Merch Styling

The Home Page Con­tent

The home page content is built using the WordPress 5 Block editor a.k.a Gutenberg. It uses only Core Blocks and Woocmmerce Blocks. And as would be expected a little CSS has been thrown in.

Asi­de of the Hea­der Ele­ment the ent­i­re home page con­tent is built with the Block Edi­tor ( a.k.a. Guten­berg). Com­bi­ned with Gene­rate­Press edi­tor styles we now have a much bet­ter front end rep­re­sen­ta­ti­on whilst we are edi­t­ing. Allo­wing each ele­ment to be given spe­ci­fic styles and Addi­tio­nal CSS clas­ses means we don't have to stray into HTML very often. In fact on this Site we never do.

Page Struc­tu­re

Let's begin with loo­king at the hier­ar­chy.

  • Hea­der Ele­ment — This is cove­r­ed in this arti­cle
  • H2 Hea­dings
  • Shop Cate­go­ries
  • Latest Pro­duc­ts
  • Call to Action Row — for­ty / six­ty split
  • Call to Action Row — six­ty / for­ty split
  • Sale Pro­duc­ts
  • Sign Up
  • GP Foo­ter — The default The­me wid­gets

H2 Hea­dings

For our lan­ding page I wan­ted some big bold H2 hea­dings. Lar­ger than what we have spe­ci­fied in our Cus­to­mi­zer. But also make them super respon­si­ve. To make this hap­pen I crea­ted some custom CSS using an Addi­tio­nal CSS Class of:

lar­ge-hea­ding

Sim­ply select your Hea­ding Block, make sure it's a H2, open the Advan­ced Drop­down in the Set­tings Side­bar and add the class to Addi­tio­nal CSS Class field. Plea­se note: You won't see the style chan­ge in the edi­tor. Like all CSS you will find it in the Cus­to­mi­zer > Addi­tio­nal CSS. It looks like this

h2.large-heading {
    font-size: calc(28px + (86 - 28)*(100vw - 400px)/(1600 - 400));
    line-height: 1.1em;
}

So this looks com­pli­ca­ted but is what pro­vi­des the respon­si­ve con­trols. If you want more infor­ma­ti­on on what this all means then check out Respon­si­ve And Flu­id Typo­gra­phy With vh And vw Units

Shop Cate­go­ries

Built using a Columns Block set to two columns. Each column con­tains an Image, Hea­ding, Text and link block. Not­hing fan­cy and real simp­le to edit. Adding addi­tio­nal columns can be done from the Column Set­tings. Crea­ting addi­tio­nal rows is sim­ply a case of dupli­ca­ting the exis­ting one.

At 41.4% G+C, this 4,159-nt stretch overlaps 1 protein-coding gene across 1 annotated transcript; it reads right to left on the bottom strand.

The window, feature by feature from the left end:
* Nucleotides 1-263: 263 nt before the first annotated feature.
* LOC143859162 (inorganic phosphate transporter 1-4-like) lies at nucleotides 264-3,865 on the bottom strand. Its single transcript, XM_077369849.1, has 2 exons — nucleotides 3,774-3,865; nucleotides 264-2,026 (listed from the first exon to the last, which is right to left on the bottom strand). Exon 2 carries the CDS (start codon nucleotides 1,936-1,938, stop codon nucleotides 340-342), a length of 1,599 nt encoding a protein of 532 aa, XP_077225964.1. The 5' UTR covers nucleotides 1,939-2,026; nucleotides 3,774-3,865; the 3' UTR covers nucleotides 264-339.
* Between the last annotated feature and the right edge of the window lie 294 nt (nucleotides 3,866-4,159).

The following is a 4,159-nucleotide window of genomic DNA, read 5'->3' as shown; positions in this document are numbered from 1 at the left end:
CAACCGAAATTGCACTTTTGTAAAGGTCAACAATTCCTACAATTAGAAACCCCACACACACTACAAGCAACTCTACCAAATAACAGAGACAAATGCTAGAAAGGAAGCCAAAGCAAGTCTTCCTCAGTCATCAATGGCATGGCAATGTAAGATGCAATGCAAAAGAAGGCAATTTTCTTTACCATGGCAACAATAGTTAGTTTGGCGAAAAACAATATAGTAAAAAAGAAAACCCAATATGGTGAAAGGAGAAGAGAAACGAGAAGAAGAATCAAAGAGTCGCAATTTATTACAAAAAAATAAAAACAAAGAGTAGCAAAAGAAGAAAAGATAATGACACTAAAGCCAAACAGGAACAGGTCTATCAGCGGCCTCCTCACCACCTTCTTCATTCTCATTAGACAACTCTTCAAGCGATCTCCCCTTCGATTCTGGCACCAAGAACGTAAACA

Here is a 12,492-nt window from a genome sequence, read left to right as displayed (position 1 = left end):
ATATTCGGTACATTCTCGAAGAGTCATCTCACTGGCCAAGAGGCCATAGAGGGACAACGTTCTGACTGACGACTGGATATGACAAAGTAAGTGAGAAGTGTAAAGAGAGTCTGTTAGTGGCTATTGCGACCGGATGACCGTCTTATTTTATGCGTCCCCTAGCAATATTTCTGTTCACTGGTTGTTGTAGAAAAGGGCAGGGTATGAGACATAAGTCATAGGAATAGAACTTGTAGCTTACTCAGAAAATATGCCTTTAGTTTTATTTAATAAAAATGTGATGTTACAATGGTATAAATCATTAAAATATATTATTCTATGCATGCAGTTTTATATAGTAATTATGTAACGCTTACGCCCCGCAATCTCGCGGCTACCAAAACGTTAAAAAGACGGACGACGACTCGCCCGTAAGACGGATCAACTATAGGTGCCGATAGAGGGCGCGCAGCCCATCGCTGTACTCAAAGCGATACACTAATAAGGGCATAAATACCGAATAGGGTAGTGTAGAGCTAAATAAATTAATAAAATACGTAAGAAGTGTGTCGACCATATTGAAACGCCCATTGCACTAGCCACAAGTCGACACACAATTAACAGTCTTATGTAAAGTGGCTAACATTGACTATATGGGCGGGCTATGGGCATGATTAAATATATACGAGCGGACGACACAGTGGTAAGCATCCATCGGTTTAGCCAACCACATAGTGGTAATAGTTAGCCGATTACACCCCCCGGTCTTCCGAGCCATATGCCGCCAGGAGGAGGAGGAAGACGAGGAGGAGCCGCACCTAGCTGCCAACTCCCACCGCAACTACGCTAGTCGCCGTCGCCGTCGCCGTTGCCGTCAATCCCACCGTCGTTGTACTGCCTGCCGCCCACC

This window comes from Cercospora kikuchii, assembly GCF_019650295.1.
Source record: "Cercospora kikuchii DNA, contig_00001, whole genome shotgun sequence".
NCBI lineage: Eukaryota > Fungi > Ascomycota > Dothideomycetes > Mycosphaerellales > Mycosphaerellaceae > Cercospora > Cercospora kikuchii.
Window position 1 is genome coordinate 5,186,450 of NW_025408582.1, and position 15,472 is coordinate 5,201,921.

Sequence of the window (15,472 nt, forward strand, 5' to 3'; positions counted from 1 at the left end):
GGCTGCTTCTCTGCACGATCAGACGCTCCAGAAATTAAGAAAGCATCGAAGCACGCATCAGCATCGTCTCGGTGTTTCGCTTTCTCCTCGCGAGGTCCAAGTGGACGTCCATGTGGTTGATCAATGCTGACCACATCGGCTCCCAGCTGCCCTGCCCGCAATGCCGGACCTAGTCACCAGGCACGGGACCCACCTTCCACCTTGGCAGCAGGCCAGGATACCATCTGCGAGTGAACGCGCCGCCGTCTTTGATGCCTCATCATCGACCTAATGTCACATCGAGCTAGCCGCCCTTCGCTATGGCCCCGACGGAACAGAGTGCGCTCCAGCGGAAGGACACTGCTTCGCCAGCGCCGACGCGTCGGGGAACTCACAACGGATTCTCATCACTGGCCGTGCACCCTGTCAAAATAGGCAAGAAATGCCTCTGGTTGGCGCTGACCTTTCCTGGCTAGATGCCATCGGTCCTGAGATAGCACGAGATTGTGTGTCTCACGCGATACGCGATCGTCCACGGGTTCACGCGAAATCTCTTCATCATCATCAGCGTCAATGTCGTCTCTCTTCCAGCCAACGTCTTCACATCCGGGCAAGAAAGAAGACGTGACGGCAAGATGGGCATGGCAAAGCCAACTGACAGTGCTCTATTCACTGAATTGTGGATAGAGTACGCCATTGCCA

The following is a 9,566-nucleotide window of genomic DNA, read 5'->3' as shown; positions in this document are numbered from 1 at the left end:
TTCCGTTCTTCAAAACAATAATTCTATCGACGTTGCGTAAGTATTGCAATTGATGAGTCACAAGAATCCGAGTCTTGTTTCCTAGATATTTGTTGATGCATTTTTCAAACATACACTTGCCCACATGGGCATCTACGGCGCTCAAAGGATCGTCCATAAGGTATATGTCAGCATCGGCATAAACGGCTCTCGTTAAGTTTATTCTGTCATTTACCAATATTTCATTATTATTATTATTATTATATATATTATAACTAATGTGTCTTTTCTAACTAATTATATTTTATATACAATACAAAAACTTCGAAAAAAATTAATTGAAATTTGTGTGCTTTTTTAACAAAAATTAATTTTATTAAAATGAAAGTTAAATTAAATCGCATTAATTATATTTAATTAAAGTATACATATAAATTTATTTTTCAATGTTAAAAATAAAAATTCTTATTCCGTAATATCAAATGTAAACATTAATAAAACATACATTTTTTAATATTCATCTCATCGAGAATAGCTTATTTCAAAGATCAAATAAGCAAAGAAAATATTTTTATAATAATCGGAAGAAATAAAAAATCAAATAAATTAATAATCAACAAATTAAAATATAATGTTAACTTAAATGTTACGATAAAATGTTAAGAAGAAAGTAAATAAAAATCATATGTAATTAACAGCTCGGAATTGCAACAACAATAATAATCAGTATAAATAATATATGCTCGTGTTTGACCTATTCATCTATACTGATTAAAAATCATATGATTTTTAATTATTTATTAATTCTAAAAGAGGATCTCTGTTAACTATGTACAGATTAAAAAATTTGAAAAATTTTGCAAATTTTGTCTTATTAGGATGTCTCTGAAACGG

Making the image link to the cate­go­ry

Images Set­tings have a Link to Opti­on. Just set the Link to: Custom URL and add your cate­go­ry link

Custom Link Sty­ling

Hope­ful­ly you noti­ced the custom style link. This is achie­ved using custom CSS. To add this style to any of your in con­tent links just give the block an Addi­tio­nal CSS Class of: loud-link

Latest Pro­duc­ts

After our Tit­le Block we sim­ply add a Woo­com­mer­ce: Newest Pro­duc­ts Block. You can adjust the num­ber of pro­duc­ts dis­play using the Block set­tings. This is achie­ved at the same time as defi­ning your lay­out. Sim­ply adjust the num­ber of columns and rows shown by the block. Fil­te­ring your pro­duc­ts by taxo­no­my can also be app­lied.

Call to Action (CTA) Rows

Once again the Columns Block comes into play. Out of the box the­re is no way to adjust the column widths. So wit­hin the edi­tor you're stuck with equal­ly sized columns. To get around this to dis­play une­qual sized columns we added some simp­le CSS Clas­ses.

Addi­tio­nal CSS ClassResul­ting style
for­ty-six­ty-columnsa 40% / 60% two column row
six­ty-for­ty-columnsa 60% / 40% two column row
mobi­le-column-rever­seRever­se the order of the two columns on mobi­le.
Add this class along with one of the above.

Plea­se note: the­se clas­ses do not app­ly the styles wit­hin the edi­tor

Sign Up

The Sign Up form is pro­vi­ded by the Hap­py Forms plugin. The form is added to the second column using a Short Code wid­get. The short code for your form is found in the Dash­board > Hap­py Forms. A com­mon design is to use the­se types of CTA to break up a page. To do this we have given it our own spe­cial sty­ling.

First off we need to make this row extend to the edge of the con­tai­ner ( out­si­de of the con­tent pad­ding). This is done sim­ply by selec­ting the Align Wide opti­on from the Block tool­bar. The rest requi­res some fami­li­ar CSS from our CTA Rows and a litt­le extra. here are the clas­ses it uses:

  • six­ty-for­ty-columns
    a 60% / 40% two column row
  • column-ban­ner
    this makes necessa­ry pad­ding adjust­ments
  • cen­ter-ver­ti­cal
    ver­ti­cal­ly centring any con­tent pla­ced wit­hin one of the CTA Columns
  • bg-grey
    App­lies the grey back­ground color

Edi­t­ing the Form

The form can be edi­ted from the Dash­board > Hap­py Forms. If you crea­te a new form you will need to update the short-code used on the front page.

Chan­ging the rows back­ground color

Go to the Cus­to­mi­zer > Addi­tio­nal CSS ( or to your Child The­me Style sheet if you have moved it). And edit this CSS:

.bg-grey {
    background-color: #f2f3f4;
}

You can of cour­se sim­ply crea­te your own clas­ses with more rele­vant names for the colors you choo­se.

Can i use a dif­fe­rent form?

Of cour­se. If you want to use ano­t­her form plugin then sim­ply go about set­ting that up and repla­cing the short code with your new one.

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